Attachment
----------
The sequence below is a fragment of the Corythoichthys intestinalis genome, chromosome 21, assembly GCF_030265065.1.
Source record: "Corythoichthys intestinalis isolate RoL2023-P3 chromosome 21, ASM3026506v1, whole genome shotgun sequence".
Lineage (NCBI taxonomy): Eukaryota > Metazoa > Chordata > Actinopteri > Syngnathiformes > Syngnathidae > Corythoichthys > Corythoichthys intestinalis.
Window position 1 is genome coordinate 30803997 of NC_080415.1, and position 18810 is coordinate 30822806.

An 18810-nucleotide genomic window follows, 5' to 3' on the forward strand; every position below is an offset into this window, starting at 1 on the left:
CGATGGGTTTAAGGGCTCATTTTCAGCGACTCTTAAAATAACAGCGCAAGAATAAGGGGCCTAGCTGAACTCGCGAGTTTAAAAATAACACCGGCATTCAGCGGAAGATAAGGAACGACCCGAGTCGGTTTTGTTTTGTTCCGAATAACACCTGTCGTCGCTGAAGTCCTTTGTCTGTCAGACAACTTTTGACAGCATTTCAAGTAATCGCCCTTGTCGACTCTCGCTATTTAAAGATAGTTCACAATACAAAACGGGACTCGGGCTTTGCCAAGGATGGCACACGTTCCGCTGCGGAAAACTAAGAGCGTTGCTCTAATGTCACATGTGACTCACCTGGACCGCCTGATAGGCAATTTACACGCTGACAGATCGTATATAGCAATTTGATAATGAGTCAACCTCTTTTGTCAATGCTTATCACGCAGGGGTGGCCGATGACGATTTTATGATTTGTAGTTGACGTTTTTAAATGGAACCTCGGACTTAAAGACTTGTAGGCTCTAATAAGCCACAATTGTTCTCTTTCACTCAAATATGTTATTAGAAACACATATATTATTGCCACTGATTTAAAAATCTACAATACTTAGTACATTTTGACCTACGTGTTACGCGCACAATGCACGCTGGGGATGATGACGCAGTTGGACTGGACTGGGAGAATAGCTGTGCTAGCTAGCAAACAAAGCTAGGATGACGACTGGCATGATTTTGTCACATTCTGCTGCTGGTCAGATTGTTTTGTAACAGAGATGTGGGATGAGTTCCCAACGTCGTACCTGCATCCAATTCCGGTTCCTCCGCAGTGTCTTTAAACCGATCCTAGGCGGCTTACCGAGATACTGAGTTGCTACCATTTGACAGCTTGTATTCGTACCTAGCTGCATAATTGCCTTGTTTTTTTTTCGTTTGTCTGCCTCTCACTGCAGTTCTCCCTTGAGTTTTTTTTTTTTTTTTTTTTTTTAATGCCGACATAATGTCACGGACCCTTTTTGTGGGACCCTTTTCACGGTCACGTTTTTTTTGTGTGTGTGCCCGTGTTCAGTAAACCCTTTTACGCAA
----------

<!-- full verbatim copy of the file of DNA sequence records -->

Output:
The sequence below is a fragment of the Corythoichthys intestinalis genome, chromosome 21, assembly GCF_030265065.1.
Source record: "Corythoichthys intestinalis isolate RoL2023-P3 chromosome 21, ASM3026506v1, whole genome shotgun sequence".
Lineage (NCBI taxonomy): Eukaryota > Metazoa > Chordata > Actinopteri > Syngnathiformes > Syngnathidae > Corythoichthys > Corythoichthys intestinalis.
Window position 1 is genome coordinate 30803997 of NC_080415.1, and position 18810 is coordinate 30822806.

An 18810-nucleotide genomic window follows, 5' to 3' on the forward strand; every position below is an offset into this window, starting at 1 on the left:
CGATGGGTTTAAGGGCTCATTTTCAGCGACTCTTAAAATAACAGCGCAAGAATAAGGGGCCTAGCTGAACTCGCGAGTTTAAAAATAACACCGGCATTCAGCGGAAGATAAGGAACGACCCGAGTCGGTTTTGTTTTGTTCCGAATAACACCTGTCGTCGCTGAAGTCCTTTGTCTGTCAGACAACTTTTGACAGCATTTCAAGTAATCGCCCTTGTCGACTCTCGCTATTTAAAGATAGTTCACAATACAAAACGGGACTCGGGCTTTGCCAAGGATGGCACACGTTCCGCTGCGGAAAACTAAGAGCGTTGCTCTAATGTCACATGTGACTCACCTGGACCGCCTGATAGGCAATTTACACGCTGACAGATCGTATATAGCAATTTGATAATGAGTCAACCTCTTTTGTCAATGCTTATCACGCAGGGGTGGCCGATGACGATTTTATGATTTGTAGTTGACGTTTTTAAATGGAACCTCGGACTTAAAGACTTGTAGGCTCTAATAAGCCACAATTGTTCTCTTTCACTCAAATATGTTATTAGAAACACATATATTATTGCCACTGATTTAAAAATCTACAATACTTAGTACATTTTGACCTACGTGTTACGCGCACAATGCACGCTGGGGATGATGACGCAGTTGGACTGGACTGGGAGAATAGCTGTGCTAGCTAGCAAACAAAGCTAGGATGACGACTGGCATGATTTTGTCACATTCTGCTGCTGGTCAGATTGTTTTGTAACAGAGATGTGGGATGAGTTCCCAACGTCGTACCTGCATCCAATTCCGGTTCCTCCGCAGTGTCTTTAAACCGATCCTAGGCGGCTTACCGAGATACTGAGTTGCTACCATTTGACAGCTTGTATTCGTACCTAGCTGCATAATTGCCTTGTTTTTTTTTCGTTTGTCTGCCTCTCACTGCAGTTCTCCCTTGAGTTTTTTTTTTTTTTTTTTTTTTTAATGCCGACATAATGTCACGGACCCTTTTTGTGGGACCCTTTTCACGGTCACGTTTTTTTTGTGTGTGTGCCCGTGTTCAGTAAACCCTTTTACGCAA